An innocent search for a bible that local icon Jessie Thackrey loaned to The Falls Church Episcopal long ago led her daughter, Sue, to scour the historic property for the sacred text. Along the way, she discovered a wooden rafter from the original 1769 brick church and that discovery planted a seed of wonderment. No one knew in that moment, but uncovering a rafter brought about the formation of the tight-knit Archive Ministry now dedicated to telling the story of the Little City and its landmark church.
“[The rafter] was just sitting in a box, so I thought ‘You know, there’s a lot of stuff sitting around,’” Thackrey reflected. “‘Wouldn’t it be great to comb through the whole church and organize everything and find out what we have here because there’s so much history?’”
A post-church brunch some time later saw a second person, Aliceann Muller, join in Thackrey’s efforts with church historian Joe Ewbank finding his way into the mix as well. From there, the small group of historical savants felt equipped to resume its quest. They surveyed every inch of the church grounds, foraging through the attic, basement, storm cellar and even Southgate shopping center across Fairfax St. to uncover any more hidden treasures. A bounty of artifacts were secured including old photos, documents and architectural models of the church leading up to its 1959 renovation.
Each new item presented a window into the integral role the parish had in defining today’s city. The Falls Church, named due to its location near the Potomac River’s Little Falls, was one of the earliest churches built in Northern Virginia and signified the start of the Truro Parish. It withstood a denomination switch from Anglican to Methodist in the American Revolution and was at times a stable, infirmary and unwilling brick donor during the Civil War. Its re-establishment in 1873 and massive growth after World War I fostered a longstanding, though somewhat embattled, parish for well over a century.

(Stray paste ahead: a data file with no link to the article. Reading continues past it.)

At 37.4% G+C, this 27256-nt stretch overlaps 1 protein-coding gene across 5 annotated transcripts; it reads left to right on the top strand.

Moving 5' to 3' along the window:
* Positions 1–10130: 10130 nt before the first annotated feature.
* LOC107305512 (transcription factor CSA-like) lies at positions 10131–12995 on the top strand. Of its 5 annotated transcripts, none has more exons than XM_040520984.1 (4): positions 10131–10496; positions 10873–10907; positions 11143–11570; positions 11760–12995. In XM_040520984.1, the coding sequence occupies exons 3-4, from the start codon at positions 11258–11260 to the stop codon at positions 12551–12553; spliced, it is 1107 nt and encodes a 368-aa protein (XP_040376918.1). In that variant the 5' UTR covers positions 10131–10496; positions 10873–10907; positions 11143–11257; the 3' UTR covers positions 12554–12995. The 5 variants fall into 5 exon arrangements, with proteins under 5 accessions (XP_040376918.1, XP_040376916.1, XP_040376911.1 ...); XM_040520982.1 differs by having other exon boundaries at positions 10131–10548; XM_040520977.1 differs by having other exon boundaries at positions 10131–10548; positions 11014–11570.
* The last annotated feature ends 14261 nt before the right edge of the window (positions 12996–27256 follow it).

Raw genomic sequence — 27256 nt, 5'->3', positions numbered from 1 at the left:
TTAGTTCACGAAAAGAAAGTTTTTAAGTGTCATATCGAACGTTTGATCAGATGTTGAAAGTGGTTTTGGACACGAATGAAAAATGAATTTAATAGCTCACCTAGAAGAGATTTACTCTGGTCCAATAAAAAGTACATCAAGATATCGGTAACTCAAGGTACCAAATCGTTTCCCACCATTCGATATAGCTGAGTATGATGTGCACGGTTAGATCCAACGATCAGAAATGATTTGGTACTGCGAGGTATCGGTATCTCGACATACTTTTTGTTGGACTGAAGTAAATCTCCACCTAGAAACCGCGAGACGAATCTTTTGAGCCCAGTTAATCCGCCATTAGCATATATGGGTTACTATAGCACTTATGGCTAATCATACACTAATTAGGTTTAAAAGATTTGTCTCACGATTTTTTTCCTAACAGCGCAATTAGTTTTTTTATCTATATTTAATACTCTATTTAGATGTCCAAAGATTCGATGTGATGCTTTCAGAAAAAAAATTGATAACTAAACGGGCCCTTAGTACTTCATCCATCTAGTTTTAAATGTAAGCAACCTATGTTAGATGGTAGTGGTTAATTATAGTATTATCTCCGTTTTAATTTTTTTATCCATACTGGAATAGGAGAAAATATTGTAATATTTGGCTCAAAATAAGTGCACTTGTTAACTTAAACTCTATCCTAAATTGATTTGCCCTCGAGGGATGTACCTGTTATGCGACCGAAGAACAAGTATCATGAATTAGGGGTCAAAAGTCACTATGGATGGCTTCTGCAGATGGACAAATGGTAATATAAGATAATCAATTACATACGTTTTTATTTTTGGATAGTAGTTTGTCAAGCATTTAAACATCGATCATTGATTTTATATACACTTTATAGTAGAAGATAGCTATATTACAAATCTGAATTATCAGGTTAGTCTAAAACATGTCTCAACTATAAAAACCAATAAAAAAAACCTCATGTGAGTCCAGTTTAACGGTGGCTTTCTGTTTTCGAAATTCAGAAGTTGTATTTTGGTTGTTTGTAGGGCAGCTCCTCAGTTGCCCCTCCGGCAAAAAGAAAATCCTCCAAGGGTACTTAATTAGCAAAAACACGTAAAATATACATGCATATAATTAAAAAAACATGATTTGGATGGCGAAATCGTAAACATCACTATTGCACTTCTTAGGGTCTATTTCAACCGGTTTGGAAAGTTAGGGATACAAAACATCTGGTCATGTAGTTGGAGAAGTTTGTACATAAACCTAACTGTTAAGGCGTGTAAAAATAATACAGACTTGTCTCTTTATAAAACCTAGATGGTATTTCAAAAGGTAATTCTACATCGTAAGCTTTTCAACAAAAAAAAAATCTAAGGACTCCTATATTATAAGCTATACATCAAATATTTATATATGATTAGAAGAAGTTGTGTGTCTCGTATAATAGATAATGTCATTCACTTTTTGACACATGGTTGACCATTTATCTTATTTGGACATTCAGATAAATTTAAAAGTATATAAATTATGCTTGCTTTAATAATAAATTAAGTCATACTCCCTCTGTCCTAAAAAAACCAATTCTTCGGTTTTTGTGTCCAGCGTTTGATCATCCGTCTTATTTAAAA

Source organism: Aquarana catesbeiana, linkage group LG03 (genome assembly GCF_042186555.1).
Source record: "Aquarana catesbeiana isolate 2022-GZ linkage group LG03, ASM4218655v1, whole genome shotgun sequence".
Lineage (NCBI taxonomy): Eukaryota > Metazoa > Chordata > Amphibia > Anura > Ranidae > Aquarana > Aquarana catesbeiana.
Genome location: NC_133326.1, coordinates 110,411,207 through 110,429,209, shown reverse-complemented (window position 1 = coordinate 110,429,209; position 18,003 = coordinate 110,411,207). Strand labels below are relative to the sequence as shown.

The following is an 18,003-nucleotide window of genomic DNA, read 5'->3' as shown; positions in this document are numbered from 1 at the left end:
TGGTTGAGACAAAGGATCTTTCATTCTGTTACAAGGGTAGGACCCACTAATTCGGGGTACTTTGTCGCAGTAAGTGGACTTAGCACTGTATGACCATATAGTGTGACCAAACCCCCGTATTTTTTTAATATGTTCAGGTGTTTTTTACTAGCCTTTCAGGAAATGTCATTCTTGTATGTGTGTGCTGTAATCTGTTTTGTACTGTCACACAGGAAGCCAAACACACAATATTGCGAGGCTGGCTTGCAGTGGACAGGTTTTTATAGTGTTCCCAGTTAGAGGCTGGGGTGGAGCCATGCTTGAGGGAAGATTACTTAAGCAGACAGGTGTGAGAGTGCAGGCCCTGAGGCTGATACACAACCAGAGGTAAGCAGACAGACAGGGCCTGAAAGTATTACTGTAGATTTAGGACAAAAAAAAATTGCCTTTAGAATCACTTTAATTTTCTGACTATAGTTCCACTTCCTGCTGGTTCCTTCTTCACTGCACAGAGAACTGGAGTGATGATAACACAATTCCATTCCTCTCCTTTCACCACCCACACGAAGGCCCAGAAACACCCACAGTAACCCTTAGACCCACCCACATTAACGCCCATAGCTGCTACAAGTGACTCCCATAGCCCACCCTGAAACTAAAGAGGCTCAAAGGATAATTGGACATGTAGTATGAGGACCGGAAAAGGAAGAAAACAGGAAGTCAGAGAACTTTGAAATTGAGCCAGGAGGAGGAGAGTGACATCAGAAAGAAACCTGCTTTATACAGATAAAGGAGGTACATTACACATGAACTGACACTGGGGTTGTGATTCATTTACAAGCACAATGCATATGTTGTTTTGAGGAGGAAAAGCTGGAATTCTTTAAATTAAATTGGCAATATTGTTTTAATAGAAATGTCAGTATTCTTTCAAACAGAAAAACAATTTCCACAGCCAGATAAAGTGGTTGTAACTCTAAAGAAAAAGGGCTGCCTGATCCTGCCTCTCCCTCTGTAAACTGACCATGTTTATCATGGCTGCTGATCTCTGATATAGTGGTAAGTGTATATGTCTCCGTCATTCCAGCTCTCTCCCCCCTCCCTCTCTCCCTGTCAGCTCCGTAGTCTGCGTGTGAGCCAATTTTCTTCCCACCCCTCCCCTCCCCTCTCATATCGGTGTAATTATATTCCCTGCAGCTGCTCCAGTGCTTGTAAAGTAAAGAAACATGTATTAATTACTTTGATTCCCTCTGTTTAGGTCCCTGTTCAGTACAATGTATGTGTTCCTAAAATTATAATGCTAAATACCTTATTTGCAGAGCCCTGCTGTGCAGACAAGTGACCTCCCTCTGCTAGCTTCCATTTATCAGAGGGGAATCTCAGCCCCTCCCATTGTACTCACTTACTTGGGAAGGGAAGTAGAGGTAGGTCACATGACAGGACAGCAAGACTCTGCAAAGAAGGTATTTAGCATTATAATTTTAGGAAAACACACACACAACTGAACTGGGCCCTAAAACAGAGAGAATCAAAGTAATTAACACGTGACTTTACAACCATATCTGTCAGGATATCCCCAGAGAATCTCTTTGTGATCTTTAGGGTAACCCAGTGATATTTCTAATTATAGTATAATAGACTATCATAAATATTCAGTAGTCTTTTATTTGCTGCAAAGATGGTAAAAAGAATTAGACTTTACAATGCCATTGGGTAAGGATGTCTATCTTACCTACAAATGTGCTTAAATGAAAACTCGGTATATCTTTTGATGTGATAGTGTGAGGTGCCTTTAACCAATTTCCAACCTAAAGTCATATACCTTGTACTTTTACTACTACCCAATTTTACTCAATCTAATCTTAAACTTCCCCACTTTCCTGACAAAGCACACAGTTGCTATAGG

To represent that heritage, the committee first needed to round up their artifacts and clear out a spare room. Then came indexing each item into proper storage units, which got a boost due to a Mustard Seed grant from the Diocese of Virginia. The tedious but tantamount work received a leg-up when the group nearly doubled in size with the arrival of Robin Rosbolt and her son Kevin soon after.
“We spent weeks and weeks just dragging out boxes and cataloging what was in it on 3×5 cards just so we would have an idea of what was there,” Robin said. “We wanted to sort things, but you can’t sort things if you don’t know what you have.”
As the breadth and depth of the items became more clear, the ministry developed an ideal end goal to their intellectual gold rush: a visitor’s center that’d double as a mini-exhibit to be located in the rear chapel. On top of that, the visitor’s center would serve as a hub for regular walking tours.
It seems fitting since the church is listed as one of the top three “Things to Do” in Falls Church on TripAdvisor. Of course, some more elbow grease is needed to clear out the rear chapel. Recent additions to the ministry Lee Carrigan, along with the younger Rosbolt, brings a knowledge of docent programs, and Becky DeNitto and Vicki Anonat-Schmidt, who contribute their experience in archival work and library science, provide a collection of minds who can enrich the quality of final product (and yes, more hands to clear out the chapel).
While the group has been nose-deep in primary sources for the past five years, they haven’t publicized their efforts to garner support from residents. Right now, they’re banking on a feature piece from a local publication (who could that be?) to get the word out and – hopefully – show the City how much they’re missing by not delving into its history. Piqueing the people’s interest is necessary to attract the needed funding for their educational vision.
“It’s very interesting how many people here are not aware of this cultural artifact,” Ewbank said. “The committee would like to re-establish our presence as something for both people who live or visit here [that they] can access and be informed about.”
When assessing the whole of their undertaking, the group is really the most recent iteration of a generations-long project. Falls Church residents throughout history stowed items within the body of the church because they were aware that its influence was in lock-step with the City’s growth. Now the combination of eight diverse, but singularly focused minds has a chance to realize the intentions of past inhabitants. With some more time (and money) that dream will become a reality.